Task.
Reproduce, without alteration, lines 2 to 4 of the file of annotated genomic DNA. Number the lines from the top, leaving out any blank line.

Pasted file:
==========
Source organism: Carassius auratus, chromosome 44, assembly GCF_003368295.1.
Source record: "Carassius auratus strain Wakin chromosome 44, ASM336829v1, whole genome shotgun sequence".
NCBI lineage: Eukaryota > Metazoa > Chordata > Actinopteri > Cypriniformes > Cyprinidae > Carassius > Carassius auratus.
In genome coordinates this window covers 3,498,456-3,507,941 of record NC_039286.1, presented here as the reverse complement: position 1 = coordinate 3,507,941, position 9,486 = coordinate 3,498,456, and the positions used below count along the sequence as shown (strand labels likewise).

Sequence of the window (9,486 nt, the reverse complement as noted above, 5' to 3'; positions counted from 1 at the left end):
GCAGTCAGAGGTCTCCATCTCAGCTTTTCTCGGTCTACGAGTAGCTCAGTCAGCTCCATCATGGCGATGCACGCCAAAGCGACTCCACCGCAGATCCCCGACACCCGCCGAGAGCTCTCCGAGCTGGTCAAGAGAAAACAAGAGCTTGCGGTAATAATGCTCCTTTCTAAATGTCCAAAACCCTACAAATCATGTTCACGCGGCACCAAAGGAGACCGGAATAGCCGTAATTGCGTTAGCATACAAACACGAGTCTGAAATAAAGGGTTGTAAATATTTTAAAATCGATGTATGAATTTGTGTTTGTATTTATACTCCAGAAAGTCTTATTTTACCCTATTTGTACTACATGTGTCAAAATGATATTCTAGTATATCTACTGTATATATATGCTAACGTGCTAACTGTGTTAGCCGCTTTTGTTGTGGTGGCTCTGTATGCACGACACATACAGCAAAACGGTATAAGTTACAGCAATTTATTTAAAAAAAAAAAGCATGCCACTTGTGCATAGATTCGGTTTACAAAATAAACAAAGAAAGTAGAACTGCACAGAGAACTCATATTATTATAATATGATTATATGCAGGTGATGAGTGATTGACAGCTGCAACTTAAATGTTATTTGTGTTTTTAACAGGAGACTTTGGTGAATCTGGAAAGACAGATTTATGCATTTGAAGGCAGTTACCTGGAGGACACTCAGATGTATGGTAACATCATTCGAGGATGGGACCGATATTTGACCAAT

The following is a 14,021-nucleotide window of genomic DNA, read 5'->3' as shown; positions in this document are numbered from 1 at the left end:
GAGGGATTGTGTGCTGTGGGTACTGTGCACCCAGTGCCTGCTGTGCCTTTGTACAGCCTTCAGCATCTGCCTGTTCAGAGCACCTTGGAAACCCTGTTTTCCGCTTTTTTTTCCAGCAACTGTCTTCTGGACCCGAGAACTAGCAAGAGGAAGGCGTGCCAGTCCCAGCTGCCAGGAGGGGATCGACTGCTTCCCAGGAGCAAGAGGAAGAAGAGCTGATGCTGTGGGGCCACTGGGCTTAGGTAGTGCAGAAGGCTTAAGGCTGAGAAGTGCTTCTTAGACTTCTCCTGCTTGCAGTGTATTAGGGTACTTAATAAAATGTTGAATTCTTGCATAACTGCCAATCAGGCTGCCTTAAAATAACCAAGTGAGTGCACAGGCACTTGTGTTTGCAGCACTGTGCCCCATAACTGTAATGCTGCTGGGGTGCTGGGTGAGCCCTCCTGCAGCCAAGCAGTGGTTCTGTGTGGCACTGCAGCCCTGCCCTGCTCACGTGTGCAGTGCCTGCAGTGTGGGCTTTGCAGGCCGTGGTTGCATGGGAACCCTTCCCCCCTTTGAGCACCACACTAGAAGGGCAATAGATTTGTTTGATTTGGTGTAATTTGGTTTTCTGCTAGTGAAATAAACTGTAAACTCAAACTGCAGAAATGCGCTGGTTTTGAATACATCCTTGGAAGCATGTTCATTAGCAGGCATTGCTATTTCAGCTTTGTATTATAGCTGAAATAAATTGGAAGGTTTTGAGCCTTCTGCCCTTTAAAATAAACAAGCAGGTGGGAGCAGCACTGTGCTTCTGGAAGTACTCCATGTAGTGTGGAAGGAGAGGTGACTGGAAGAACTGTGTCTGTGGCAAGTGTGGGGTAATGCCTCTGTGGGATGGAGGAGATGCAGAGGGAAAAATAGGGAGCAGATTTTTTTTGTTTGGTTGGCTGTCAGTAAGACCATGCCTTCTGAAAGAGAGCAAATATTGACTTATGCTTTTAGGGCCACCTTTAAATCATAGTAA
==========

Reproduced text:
Source record: "Carassius auratus strain Wakin chromosome 44, ASM336829v1, whole genome shotgun sequence".
NCBI lineage: Eukaryota > Metazoa > Chordata > Actinopteri > Cypriniformes > Cyprinidae > Carassius > Carassius auratus.
In genome coordinates this window covers 3,498,456-3,507,941 of record NC_039286.1, presented here as the reverse complement: position 1 = coordinate 3,507,941, position 9,486 = coordinate 3,498,456, and the positions used below count along the sequence as shown (strand labels likewise).